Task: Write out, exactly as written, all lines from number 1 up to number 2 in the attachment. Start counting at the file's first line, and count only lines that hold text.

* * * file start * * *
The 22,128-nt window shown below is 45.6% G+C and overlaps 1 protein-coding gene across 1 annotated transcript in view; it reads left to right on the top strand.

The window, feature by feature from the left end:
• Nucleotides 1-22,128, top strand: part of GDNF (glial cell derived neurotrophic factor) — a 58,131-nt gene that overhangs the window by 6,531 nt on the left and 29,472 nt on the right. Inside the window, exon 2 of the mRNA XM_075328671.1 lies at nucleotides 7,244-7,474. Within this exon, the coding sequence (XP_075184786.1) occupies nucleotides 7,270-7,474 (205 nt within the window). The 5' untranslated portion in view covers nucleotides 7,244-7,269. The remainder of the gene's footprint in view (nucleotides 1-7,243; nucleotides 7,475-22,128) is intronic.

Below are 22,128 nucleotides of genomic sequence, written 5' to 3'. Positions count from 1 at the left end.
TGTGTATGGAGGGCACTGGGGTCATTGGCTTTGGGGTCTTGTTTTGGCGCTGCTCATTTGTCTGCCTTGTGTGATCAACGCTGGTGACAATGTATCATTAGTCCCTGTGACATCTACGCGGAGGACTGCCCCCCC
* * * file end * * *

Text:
The 22,128-nt window shown below is 45.6% G+C and overlaps 1 protein-coding gene across 1 annotated transcript in view; it reads left to right on the top strand.

The window, feature by feature from the left end: